This experience has been, as one might imagine, extremely frustrating. But it has also been, oddly enough, enlightening. It has shown me that, even when a famous Australian dies, and we all feel we “know” that person, or at least “know of” him or her, the reality is that we often know next to nothing. It’s as if background information is no longer important, when in truth it tells us what actually shaped that person, before he or she achieved any degree of fame. There was a time when printed newspaper obituaries offered that sort of detail. My library contains books of collections of obituaries (notably from The Times); obituaries were once an art form. Nowadays, it seems all too easy to write a tribute to someone, put it online and leave it at that. These tributes can easily be summed up in just a few words: “He was a great bloke” is more or less what they all say. Anyone who knew Mike Gibson knew that. A proper obituary might have given us insights into things we don’t know, what made him such a great bloke. So I suppose this is as much a lament for printed obituaries as it is for the death of an old mate.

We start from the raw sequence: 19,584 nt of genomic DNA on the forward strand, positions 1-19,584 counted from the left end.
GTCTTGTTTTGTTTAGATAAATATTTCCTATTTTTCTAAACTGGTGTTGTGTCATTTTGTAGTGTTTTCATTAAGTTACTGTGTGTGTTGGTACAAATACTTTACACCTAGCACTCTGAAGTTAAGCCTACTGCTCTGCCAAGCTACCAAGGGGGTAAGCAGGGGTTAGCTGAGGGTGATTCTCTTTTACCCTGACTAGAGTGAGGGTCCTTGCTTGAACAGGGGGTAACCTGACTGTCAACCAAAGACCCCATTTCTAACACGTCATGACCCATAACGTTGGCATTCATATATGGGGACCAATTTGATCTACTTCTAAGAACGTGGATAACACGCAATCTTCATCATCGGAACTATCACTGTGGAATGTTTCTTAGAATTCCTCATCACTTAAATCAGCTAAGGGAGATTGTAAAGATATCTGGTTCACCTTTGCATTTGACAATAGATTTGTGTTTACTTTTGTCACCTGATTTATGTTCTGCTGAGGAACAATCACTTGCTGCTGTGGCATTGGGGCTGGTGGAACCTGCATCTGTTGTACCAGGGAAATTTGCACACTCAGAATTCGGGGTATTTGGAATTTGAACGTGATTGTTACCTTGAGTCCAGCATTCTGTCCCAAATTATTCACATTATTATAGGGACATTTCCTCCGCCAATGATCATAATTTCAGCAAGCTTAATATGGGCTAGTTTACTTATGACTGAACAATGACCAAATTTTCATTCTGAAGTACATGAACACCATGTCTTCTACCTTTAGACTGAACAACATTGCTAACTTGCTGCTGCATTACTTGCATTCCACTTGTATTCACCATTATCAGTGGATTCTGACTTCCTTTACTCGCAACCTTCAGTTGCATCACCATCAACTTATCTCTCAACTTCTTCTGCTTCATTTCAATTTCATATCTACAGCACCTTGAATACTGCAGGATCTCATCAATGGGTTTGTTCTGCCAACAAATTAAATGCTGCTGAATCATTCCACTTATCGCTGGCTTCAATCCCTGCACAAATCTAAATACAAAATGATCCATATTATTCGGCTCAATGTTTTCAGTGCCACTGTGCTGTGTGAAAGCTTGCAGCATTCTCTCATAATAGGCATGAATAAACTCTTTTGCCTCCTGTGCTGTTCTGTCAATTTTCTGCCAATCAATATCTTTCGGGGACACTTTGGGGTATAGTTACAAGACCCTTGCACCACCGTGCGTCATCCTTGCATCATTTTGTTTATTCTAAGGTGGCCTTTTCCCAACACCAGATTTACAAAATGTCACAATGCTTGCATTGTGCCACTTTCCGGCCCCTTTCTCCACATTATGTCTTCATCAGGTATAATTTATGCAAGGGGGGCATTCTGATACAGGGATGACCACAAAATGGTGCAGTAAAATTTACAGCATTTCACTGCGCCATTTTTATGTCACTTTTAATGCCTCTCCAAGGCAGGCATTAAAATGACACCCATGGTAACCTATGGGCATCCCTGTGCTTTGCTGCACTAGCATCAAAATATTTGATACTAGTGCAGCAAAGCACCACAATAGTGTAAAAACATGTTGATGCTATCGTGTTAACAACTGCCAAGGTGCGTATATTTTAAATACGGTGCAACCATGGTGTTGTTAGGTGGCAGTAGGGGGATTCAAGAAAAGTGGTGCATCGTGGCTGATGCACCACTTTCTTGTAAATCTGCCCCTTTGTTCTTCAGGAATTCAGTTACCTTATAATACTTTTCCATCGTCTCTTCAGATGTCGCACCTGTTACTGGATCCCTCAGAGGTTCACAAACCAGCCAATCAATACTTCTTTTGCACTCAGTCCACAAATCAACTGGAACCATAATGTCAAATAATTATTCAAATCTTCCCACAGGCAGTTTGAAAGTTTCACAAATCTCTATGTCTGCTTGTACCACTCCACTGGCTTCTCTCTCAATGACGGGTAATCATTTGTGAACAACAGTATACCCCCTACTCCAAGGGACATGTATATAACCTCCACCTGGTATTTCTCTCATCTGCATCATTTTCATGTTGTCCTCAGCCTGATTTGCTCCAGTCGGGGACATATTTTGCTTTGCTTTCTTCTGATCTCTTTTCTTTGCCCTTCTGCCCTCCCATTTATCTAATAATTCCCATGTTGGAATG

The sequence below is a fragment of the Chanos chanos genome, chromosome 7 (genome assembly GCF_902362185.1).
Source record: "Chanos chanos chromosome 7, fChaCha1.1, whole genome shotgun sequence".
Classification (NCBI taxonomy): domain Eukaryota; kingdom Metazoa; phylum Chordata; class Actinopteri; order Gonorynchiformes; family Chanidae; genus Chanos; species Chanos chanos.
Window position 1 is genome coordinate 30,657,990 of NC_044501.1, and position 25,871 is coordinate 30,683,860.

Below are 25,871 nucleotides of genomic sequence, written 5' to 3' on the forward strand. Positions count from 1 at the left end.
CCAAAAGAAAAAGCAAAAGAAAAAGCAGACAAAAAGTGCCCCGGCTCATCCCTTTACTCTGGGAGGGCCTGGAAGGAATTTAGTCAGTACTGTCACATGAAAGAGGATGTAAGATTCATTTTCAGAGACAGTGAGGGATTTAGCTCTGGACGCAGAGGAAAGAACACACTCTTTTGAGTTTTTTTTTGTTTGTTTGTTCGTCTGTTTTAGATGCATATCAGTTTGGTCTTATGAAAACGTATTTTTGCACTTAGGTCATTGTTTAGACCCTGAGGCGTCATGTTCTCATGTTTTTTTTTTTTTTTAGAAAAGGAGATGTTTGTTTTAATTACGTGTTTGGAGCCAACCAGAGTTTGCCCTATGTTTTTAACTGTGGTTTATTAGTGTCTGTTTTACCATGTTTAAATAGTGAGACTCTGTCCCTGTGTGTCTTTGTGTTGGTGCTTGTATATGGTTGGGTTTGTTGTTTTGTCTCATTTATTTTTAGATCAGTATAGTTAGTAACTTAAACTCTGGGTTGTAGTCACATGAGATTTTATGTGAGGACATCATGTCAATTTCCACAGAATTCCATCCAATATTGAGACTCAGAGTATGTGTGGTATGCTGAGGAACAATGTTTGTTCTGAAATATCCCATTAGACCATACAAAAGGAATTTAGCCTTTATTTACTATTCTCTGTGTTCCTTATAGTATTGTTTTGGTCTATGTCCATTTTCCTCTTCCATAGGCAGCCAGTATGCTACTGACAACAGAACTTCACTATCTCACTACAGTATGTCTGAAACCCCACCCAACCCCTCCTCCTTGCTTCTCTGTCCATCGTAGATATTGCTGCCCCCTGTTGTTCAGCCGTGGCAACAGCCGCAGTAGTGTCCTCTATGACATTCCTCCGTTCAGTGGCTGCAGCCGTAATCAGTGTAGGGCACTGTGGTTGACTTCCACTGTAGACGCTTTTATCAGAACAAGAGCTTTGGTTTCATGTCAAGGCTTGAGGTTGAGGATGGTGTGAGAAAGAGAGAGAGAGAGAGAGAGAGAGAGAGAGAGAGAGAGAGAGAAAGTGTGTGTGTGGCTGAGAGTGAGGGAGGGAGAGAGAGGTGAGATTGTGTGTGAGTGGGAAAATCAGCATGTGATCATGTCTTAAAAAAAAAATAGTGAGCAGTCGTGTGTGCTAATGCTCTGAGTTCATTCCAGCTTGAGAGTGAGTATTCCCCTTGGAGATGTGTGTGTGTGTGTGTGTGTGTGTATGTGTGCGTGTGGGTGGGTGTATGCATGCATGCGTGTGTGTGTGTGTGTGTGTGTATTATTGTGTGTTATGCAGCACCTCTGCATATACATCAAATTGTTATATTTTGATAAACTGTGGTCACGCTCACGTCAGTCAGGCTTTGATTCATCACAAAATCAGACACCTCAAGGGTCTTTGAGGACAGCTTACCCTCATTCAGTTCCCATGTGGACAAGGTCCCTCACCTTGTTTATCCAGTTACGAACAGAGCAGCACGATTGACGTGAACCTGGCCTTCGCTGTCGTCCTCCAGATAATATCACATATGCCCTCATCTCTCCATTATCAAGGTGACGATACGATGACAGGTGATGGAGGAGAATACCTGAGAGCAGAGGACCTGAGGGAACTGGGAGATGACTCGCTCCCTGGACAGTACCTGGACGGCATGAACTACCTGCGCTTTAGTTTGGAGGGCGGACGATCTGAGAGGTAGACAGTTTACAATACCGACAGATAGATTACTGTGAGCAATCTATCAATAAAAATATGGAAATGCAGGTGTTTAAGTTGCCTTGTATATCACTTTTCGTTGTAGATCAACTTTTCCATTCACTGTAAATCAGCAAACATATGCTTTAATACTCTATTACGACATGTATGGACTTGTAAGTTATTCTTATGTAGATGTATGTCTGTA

It has been revealing for me to read that in the dozens of tributes to Mike which have appeared in print and online across Australia in the past week, none have offered any information about his family or his upbringing, and few have contained any information about his pre-TV and radio career. For me, Mike was and will always be a great Australian print journalist. Beyond that, at least in my book, he was no more than a cheerful voice or a smiling face. He may well have been, in 1978, declared by US industry magazine Billboard as “the outstanding radio broadcaster outside America” (something not mentioned in any of the tributes), but I heard that voice as coming from a man informed by an earlier career in print journalism. That’s what, in TV or radio, ultimately stood him apart – nothing more, nothing less.